While prayer, specifically when directed towards the exclusive praise of God, can indeed serve as a mode of worship, its historical significance lies in its role as an edifying act performed by the worshiper. Throughout history, prayer has frequently been perceived as a means for believers to align their intentions more closely with the divine will. This notion of conforming one’s will with God’s is reflected in the Lord’s Prayer; “Your kingdom come, your will be done, on earth as it is in heaven” (Matthew 6:10).

See Treatise on Prayer in St. Catherine of Siena’s Dialogue.

Sacrifice as Worship:

The idea of sacrifice has been integral to worship across various religious contexts, symbolizing devotion and a deep commitment to a higher power. This concept is also rooted in the Old Testament, where sacrifices were offered to God as an act of devotion and atonement (Leviticus 1:1-4).

In John 4:19-24, during his conversation with the Samaritan woman about the location of true worship, Jesus draws a distinction between the Temple and the mountain where worship takes place. Both the Temple and the mountain are associated with sacrificial offerings. Interestingly, Jesus doesn’t mention synagogues. The Greek word synagogue is translated from the Hebrew term bet tefila, meaning “house of prayer”. Synagogues were gathering places where Jews could congregate to engage in communal prayer and read Scripture. The temple, on the other hand, is something more than a synagogue. It’s there, and only there, that the Jews could offer sacrificial worship.

The interaction between Jesus and the Samaritan woman at the well highlights the difference between the concept of sacrifice as true worship and the practice of prayer. By comparing the Temple and the mountain, Jesus indicates that He and the Jews considered sacrifice to be a central aspect of genuine worship. Sacrifice symbolized a deep commitment and devotion to God. In contrast, prayer and reading Scripture were seen as edifying practices that helped align the worshiper’s will with God’s, but they were not the primary expressions of worship involving sacrifice.

It was not the animal, however, that God was interested in (Psalm 51:16-17), but rather a willingness to give something of great value in recognition of the greater value of a relationship with God. The greatest sacrifice that one could offer is that of one’s self. Christ’s sacrifice on the cross was sufficient for salvation because, as the Son, it was a total gift of self in perfect love and obedience to the Father and, as a man, his sacrifice was also an act of worship.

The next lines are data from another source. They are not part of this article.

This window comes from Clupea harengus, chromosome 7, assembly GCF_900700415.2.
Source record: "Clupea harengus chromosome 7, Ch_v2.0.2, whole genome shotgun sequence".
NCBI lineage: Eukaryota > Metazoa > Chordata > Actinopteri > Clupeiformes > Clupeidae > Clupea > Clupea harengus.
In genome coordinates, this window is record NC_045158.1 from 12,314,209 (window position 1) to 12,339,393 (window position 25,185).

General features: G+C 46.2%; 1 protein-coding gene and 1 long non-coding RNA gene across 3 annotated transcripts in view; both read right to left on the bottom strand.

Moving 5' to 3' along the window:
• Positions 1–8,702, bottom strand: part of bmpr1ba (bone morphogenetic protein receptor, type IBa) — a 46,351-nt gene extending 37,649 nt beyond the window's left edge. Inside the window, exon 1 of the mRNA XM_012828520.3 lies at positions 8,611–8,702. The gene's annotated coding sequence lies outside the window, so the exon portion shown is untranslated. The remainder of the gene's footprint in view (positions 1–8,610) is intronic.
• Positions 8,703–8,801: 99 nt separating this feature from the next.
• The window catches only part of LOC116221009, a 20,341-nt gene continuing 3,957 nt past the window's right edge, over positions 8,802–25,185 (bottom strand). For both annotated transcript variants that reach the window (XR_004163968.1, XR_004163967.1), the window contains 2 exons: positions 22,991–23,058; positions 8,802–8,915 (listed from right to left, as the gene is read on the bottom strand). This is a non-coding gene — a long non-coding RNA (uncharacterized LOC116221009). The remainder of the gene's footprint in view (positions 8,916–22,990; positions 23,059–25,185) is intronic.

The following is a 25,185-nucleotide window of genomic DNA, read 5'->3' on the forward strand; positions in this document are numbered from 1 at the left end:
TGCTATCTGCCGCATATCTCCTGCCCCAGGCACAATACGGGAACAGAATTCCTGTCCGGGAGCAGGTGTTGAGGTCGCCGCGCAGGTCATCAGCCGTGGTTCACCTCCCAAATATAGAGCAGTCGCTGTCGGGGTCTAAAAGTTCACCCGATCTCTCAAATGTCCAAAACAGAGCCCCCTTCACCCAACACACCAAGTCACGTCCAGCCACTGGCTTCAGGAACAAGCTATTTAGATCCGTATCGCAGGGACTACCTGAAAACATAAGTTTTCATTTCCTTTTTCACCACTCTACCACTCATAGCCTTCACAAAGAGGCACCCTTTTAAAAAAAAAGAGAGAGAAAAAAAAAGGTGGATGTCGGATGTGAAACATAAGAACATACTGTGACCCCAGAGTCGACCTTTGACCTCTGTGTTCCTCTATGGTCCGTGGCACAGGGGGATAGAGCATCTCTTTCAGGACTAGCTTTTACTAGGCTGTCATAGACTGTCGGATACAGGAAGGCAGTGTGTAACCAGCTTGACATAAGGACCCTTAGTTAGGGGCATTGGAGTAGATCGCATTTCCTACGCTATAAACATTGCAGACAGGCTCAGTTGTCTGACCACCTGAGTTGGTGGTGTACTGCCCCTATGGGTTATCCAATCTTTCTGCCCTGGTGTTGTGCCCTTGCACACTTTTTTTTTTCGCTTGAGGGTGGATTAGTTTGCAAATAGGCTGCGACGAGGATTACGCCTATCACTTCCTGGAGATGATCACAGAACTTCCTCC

This concept is reflected in Romans 12:1, where Paul urges believers to offer themselves as living sacrifices, which he describes as their true and proper worship. This implies an act of complete devotion and dedication, signifying that believers are to offer their entire lives in service to God. Peter refers to believers as a “holy priesthood” who offer “spiritual sacrifices” (1 Peter 2:5) indicating Christians offer sacrifices of a different nature. In Hebrews 13:16, the concept of sacrifice is linked to good deeds, indicating that acts of personal sacrifice are considered offerings of worship.

The Church Fathers understood this sacrifice of self as culminating in the offering of the Mass, where the believer becomes united with the Body of Christ through the Eucharist. Although Christ’s death on the cross was a one-time event, He continues to offer Himself to the Father as both Lamb (Rev. 5:6) and High Priest (Heb. 4:14, 5:6). By uniting themselves with the Body of Christ, Christians can offer themselves along with Christ.

When the Protestant Reformation denied the sacrificial nature of the Mass and dispensed with the notion of sacrifice as a form of worship, prayer became, by default, the only form of worship. This, however, misses the broader historical context of worship encompassing sacrifice, both external and internal, in service to God.

return to top ⇑

Bible Verses:

John 4:19-24:
The woman said to him, “Sir, I see that you are a prophet. Our ancestors worshiped on this mountain, but you say that the place where people must worship is in Jerusalem.” Jesus said to her, “Woman, believe me, the hour is coming when you will worship the Father neither on this mountain nor in Jerusalem. You worship what you do not know; we worship what we know, for salvation is from the Jews. But the hour is coming, and is now here, when the true worshipers will worship the Father in spirit and truth, for the Father seeks such as these to worship him. God is spirit, and those who worship him must worship in spirit and truth.”